Love That Doesn’t Die – A True Story Of Battling ALS, A Progressive Disease

Posted: January 14, 2019

After several tests and consultations with a neurologist, Grace was diagnosed with ALS. Those three letters shattered their life.

Grace knew she was dying. Everyone with her in that room knew too; her husband, and her tenants who had come to say goodbye. The tenants, a young couple, had recently had a baby boy and were moving several states away.

The mother had tears in her eyes. “We will send you pictures”, she said. She looked at Jim, “Take care Jim”. She knew this was the last time she was seeing them and possibly the last time she is seeing Grace alive. What do you say to someone who is dying? How do you tell them that you wish them the best and how much their presence has inspired you.

Grace nodded. It was becoming difficult for her to talk now.

It had begun with a fall a few months earlier. The ankle hadn’t gotten better and she was beginning to experience other symptoms. Grace had been fit all her life and at 55, was in her prime. Working as a project manager, she was great at her work. At home, she was a loving wife and a great cook. Grace and Jim did not have children but had a large and close-knit extended family. They loved their home and the community they lived in. They had a few properties they managed and rented out. Life was quiet but good.

So, when Grace did not get better, their family physician referred them to a larger center. After several tests and consultations with a neurologist, Grace was diagnosed with ALS. Those three letters shattered their life. The next few months were filled with multiple appointments with doctors, caregivers, therapists and family and friends visiting. Jim broke down sometimes, although never in front of Grace. Hope is a magical word only when you are given some. What do you do when your only option is to wait for death?

On the outside, life went on much the same. Most mornings, Grace and Jim could be seen enjoying breakfast on their patio and going for walks around the block. Grace’s cousin came to live with them. Grace now needed assistance to walk. The young tenant family brought their new baby for Grace to see. They often passed her on their own walks, pushing the baby in the stroller, a physical juxtaposition of life and death. Jim could be seen fixing things around the house, watering plants and tending to flower beds that seemed to sense the gloom. There seemed be more visitors too. Sometimes it was a maintenance crew installing an accessible shower. Other times it was friends from the church.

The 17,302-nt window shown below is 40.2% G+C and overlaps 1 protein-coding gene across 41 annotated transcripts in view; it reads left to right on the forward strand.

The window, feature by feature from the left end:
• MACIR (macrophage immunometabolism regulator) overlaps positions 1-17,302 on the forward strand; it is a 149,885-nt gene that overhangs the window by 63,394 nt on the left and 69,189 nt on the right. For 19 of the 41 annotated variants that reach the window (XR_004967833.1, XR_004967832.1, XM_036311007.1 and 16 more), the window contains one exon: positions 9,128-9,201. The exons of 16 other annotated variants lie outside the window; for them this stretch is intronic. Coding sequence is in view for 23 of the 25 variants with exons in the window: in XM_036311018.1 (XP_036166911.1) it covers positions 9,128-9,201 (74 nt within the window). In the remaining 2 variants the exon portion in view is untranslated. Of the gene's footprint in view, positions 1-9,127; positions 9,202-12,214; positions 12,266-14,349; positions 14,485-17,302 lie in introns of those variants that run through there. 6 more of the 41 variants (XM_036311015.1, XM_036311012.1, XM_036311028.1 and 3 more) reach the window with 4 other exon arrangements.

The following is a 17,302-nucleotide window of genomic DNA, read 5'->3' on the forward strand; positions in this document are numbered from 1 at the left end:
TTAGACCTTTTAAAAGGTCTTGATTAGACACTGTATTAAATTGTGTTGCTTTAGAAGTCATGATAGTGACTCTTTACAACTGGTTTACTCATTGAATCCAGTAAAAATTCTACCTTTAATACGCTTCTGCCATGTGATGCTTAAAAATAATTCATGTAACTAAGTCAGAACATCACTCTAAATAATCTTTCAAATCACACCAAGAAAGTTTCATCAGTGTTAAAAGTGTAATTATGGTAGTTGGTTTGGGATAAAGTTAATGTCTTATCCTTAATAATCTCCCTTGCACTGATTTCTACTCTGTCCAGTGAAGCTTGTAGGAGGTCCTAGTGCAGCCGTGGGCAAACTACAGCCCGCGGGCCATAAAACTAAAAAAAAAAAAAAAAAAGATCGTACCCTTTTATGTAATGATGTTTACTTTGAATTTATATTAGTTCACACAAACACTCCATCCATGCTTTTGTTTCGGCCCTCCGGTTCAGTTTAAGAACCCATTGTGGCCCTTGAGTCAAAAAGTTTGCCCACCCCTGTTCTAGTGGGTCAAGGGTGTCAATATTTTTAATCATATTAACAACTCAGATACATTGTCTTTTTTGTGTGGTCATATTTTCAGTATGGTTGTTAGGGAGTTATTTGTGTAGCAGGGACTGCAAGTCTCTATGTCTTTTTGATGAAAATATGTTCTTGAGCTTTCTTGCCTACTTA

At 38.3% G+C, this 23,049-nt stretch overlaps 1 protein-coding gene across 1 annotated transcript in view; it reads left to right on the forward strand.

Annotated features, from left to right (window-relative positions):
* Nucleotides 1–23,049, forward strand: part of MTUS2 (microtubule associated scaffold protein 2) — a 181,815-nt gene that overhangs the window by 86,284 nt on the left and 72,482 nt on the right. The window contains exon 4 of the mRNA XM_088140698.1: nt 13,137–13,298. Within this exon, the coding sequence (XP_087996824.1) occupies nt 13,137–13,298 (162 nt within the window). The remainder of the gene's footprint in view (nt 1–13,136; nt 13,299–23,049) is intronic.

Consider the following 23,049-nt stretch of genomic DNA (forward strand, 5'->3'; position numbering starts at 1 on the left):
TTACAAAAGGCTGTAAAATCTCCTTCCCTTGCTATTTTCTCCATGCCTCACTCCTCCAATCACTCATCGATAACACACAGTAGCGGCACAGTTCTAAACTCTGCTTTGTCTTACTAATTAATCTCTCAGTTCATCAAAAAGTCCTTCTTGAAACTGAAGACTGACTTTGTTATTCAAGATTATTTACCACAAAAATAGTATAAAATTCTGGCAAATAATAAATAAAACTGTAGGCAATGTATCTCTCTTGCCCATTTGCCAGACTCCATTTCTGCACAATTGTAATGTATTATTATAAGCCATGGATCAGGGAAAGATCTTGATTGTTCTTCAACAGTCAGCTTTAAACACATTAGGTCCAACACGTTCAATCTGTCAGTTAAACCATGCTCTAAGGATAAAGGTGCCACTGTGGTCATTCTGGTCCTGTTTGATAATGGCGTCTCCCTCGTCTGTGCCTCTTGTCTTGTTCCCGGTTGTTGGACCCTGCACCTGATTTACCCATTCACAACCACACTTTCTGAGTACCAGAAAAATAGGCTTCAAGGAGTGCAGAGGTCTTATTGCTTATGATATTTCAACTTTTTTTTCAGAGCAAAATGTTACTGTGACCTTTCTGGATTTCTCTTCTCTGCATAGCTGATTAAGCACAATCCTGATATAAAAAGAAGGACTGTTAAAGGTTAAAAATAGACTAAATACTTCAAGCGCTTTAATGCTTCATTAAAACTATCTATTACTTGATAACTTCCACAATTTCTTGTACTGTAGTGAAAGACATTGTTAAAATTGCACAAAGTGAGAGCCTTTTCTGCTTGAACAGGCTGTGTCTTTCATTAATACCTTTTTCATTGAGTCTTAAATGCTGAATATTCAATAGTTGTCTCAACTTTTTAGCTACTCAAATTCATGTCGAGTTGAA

Grace and Jim had long conversations. They had worked hard all their lives and Jim was fortunate to provide the best medical support to Grace. He wanted Grace to be able to choose how and where she dies. What were things on Grace’s bucket list that could be accomplished now? Grace, on the other hand, had questions for Jim. How will Jim live? Will he live in the same house? What memories can she leave behind to give him strength?

Death does different things to different people. Watching Grace die a little every day made Jim stronger for both of them. He became a man with a mission – give Grace the happiest and most peaceful dying experience. Friends and family rallied behind him. The young tenant family got wiser and less anxious about their own troubles. In dying, Grace had multiplied her strength and passed it to those around her. Her optimism and laughter had lived on, as clear as the blue skies of their picturesque town.

Grace passed away a few months later surrounded by family and friends, just the way she wanted it. That Christmas, Jim received a card and a handwritten note from his former tenants. It was a simple card made from recycled paper, with a beautiful white dove, flying gracefully into the blue sky.

Based on a true story and dedicated to patients of ALS and their families. Names have been changed to protect confidentiality. To help researchers get closer to a cure for ALS, log on here.

Image source: Unsplash

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